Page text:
Test results

Monday, 15th June 2009; 6:45 pm - Location:

The excursion to Southwest Michigan’s Harbor Country was intended as a learning experience in addition to just being an experience, so here’s a review of how it went from a technical perspective.

packbuddyThe packing of my steed worked well. I’d originally thought I’d need a topcase to go on my rear rack, but I did fine without one. I put my clothes in the pet carrier under the seat; strapped my sleeping bag, tent, etc. on the rack; and carried my rain gear, camera, emergency fuel, and assorted stuff in an over-the-shoulder Tactical Bailout Bag which I let rest on the seat behind me. I might still get a case, but then I’d have to shift the camping gear to the seat behind me.

I was concerned about there being too much wind on the rear rack, especially for the waterproof cover (designed for a backpack) that I put over the camping gear. I secured it with a bungee cord, and it didn’t appear to be catching too much wind, so I think that’ll be OK.

Because of the imminent threat of rain, I tried on my Frogg Toggs® over my riding jacket before I left, and they fit well.

I had no trouble with finding my way, but this wasn’t really a great test for that, because the route was so easy. I checked Google Maps several times to confirm whether I was getting close to an upcoming city, and that sort of thing. The only real navigation assistance I used was when I was running low on gas: Mike’s GPS told me there was a station about a mile ahead, and gave me a couple other options within a few miles as well.

The iPhone worked pretty well. There were some places where I couldn’t get a signal, or it was too weak to stay on the internet, but most of the times I checked Google Maps or tried to post a blog entry, it worked. The darn thing even alerted me a couple times of some new spam that had landed in my inbox. Coverage up north will probably be more spotty, however. The 12V outlet on the Buddy worked well enough. Even though the outlet is “live” when the engine’s turned off, it doesn’t charge the iPhone very effectively in that state. I left it sitting like that for 15 minutes but the phone still wouldn’t power up. So I started the scooter, connected the charger (didn’t want to risk a power spike during start-up), put the phone in my pocket, and rode that way. An hour or so of that – with a gas-fired generator behind it – did the trick.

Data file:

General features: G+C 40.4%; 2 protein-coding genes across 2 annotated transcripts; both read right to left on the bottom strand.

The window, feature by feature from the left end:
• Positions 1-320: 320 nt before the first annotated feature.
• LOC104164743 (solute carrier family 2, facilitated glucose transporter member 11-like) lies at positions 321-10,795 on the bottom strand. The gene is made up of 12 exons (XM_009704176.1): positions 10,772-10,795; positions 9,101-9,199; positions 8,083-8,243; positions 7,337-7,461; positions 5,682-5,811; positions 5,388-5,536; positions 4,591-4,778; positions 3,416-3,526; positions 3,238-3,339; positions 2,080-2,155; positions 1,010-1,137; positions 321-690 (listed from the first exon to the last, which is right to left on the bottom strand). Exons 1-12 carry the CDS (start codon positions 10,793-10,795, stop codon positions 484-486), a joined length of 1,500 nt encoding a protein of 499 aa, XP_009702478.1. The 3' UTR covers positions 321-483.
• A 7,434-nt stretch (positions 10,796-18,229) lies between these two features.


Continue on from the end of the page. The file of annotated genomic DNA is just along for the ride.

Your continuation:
The scooter itself performed fine. It reaches and maintains 40mph without any difficulty… unless there’s a strong headwind, or I’m climbing a hill. Even then, my slowest top speed was 25-30mph, which is OK for short distances (and should be good enough for the slow lane going over the hump on the Bridge). I had a headwind much of the way home, which was annoying but only cut my sustained speed to 35mph. There were times when I had a car or two on my tail, waiting to pass me, and I didn’t really like that, but it is what it is. The only “solution” would be a faster scooter, which would result in me continually riding at 60mph to stay ahead of those cars… and I simply don’t want to go that fast. I actually liked the four-lane stretches of highway better than the two-lane, because I didn’t have any cars getting stuck behind me.

(The only really unpleasant experience I had with vehicles passing me was when there was a truck and then a motorcycle behind me: the truck pushed past me kind of close, and was immediately followed by the racing motorcycle, going wide-open and passing both of us with a deafening roar as soon as he saw an opening he could squeeze through on the left. The latter moron deserves to smear himself across the pavement, but no such luck.)

I found that the center stand for the bike doesn’t work so well on wet ground. Fortunately all it did was sink into the dirt, so the rear wheel was back on the ground but the scoot was still standing. I just need to be careful, because one leg of the center stand has a smaller footprint than the other, so it might sink more quickly.

The camp gear all works, just like on my backpacking expeditions. The only issue was that the tent’s rain fly was covered with dew on the underside in the morning, and I had to put it away wet.

Wet clothes were a bigger problem. My late-night expedition to the beach and back left me rather sweaty, so I took a shower before going to bed, and that left me with damp clothes and a damp towel. When backpacking, I’d just hang the wet stuff on the outside of my pack and let the sun dry it. I can’t do that as easily on a bike going 40mph.

So, some minor issues but no major problems: a successful test!

2 Responses to “Test results”

  1. Don says:

    I’ve been following this since you posted a link over on MB, my parents and brother live in GR so this has added interest. Quick suggestion for the center stand, get an old car license plate to put under the feet. It should fit in the pet carrier, and is also good when parking on paved surfaces when it’s hot, because they can sink in that too.

  2. Todd says:

    That’s a clever solution. I have an old plate around here somewhere, so I’ll give that a try.